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Icebound ship passengers to be rescued by helicopter

  |   Dec. 30, 2013 at 12:21 PM
SYDNEY, Dec. 30 (UPI) -- A Chinese helicopter is being sent to rescue passengers and crew members aboard a Russian research ship stuck in the ice off of Antarctica, officials said.

"A decision has been made to evacuate 52 passengers and four crew members by a helicopter from China's Xuelong icebreaker, if weather conditions are suitable," the Russian Foreign Ministry said Monday.

RIA Novosti said about 18 people will stay aboard the Akademik Shokalskiy.

Earlier Monday, an Australian icebreaker fighting an Antarctic blizzard stopped trying to reach the ship.

"Adverse weather conditions have resulted in the Aurora Australis moving back into open water this afternoon," the Australian Maritime Safety Authority said in a Twitter message.

The Australis got within 10 nautical miles, or about 11.5 geographical miles, from the trapped ship before going out to open water, the agency, which is coordinating the rescue, said in a separate statement.

The Australis is the second icebreaker to try and fail to reach the ship.

The Chinese vessel the Xue Long, or Snow Dragon, had to quit Saturday when it hit ice as thick as 17 feet.

Passengers aboard the 233-foot Akademik Shokalskiy, stuck in the ice off the coast of Antarctica since Christmas Eve, were told they may have to be evacuated by air, Britain's Guardian newspaper reported.

The newspaper has two reporters on the Shokalskiy.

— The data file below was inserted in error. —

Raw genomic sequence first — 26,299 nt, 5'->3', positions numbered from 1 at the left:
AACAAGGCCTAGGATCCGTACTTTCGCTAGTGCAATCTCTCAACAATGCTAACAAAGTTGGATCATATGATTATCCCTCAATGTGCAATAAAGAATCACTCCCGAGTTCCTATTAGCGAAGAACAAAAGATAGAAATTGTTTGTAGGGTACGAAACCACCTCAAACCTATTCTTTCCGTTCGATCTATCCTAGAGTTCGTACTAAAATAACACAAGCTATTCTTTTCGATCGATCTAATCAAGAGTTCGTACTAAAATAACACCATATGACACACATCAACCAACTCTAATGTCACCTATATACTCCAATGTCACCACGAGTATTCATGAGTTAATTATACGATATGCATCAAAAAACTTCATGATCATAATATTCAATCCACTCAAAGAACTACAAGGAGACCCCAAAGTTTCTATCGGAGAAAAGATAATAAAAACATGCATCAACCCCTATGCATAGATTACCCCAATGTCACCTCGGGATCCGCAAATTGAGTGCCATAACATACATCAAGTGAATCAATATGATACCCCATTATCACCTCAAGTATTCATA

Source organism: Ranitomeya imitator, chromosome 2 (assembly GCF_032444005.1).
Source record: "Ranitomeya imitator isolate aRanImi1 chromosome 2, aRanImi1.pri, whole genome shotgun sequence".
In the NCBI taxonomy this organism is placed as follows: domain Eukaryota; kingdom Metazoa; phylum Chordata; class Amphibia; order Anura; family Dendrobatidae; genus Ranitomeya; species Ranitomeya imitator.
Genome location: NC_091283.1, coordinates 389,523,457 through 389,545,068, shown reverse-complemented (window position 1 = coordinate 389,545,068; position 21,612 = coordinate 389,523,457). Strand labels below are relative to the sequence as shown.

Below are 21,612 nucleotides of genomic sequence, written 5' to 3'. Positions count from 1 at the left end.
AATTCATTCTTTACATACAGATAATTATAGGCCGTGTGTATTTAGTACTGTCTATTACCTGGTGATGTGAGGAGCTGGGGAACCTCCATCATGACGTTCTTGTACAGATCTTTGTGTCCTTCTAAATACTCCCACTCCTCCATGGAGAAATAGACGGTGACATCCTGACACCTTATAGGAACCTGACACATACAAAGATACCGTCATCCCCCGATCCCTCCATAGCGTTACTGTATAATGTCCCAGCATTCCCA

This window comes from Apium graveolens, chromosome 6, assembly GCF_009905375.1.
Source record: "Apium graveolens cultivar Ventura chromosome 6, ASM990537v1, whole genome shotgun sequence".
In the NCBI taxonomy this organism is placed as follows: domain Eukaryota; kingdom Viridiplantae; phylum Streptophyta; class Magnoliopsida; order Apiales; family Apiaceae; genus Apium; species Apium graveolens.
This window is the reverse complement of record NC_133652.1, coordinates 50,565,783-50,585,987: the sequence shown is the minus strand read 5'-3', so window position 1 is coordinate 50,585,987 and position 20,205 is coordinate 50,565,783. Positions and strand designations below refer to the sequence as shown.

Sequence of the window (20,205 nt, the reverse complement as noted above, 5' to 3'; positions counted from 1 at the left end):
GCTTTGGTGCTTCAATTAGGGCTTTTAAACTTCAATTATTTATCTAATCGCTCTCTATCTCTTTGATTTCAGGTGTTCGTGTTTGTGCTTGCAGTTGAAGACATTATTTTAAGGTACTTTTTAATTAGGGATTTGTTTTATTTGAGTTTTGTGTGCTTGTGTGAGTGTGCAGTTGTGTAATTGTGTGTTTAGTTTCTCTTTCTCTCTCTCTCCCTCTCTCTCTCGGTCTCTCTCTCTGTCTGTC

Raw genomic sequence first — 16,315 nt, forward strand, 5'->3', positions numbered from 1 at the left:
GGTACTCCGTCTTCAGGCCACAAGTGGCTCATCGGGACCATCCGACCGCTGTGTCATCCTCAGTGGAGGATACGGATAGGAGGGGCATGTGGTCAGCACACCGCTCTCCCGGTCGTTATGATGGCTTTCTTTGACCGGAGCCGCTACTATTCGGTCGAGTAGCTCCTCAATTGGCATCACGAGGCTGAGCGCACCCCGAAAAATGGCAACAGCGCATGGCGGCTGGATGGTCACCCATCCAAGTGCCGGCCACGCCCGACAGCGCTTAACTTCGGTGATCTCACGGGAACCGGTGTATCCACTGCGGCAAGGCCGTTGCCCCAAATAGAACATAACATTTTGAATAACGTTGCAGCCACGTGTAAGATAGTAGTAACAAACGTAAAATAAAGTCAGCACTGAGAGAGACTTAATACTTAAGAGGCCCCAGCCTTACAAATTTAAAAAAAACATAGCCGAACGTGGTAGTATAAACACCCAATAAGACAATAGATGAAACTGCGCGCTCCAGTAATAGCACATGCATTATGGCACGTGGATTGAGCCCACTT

The passengers -- made up of about 25 professors and graduate students and 20 tourists -- as well as 22 Russian crew members, are safe, Greg Mortimer, co-leader of the Australasian Antarctic Expedition, told the Guardian.

But that could change if an iceberg began moving toward the ship, he said. The nearest icebergs were several miles away.

If one came close, the Shokalskiy would have a day or two's notice to carry out any emergency evacuation, the Guardian said.

The Shokalskiy, a 233-foot, ice-strengthened ship, got stuck in a blizzard a bit more than two weeks into a monthlong expedition to trace the steps of Australian geologist Douglas Mawson on the 102nd anniversary of his December 1911 antarctic expedition during the southernmost continent's so-called heroic age of exploration.

The ship left Bluff, New Zealand's southernmost town, Dec. 8. Bluff is the same town Mawson left Dec. 2, 1911.

Mawson also experienced a blizzard.

The ship is stuck in thick ice floes at a small, steep rocky island near Cape de la Motte, about 115 miles east of the French Antarctic scientific Dumont d'Urville Station, where the 2005 documentary "March of the Penguins" was filmed, and about 1,700 miles south of Hobart, Australia, the Tasmanian capital.

The scientists and tourists sought to repeat and extend many of Mawson's wildlife and weather observations in the hope of building a picture of how parts of the Antarctic Circle have changed in the past century.

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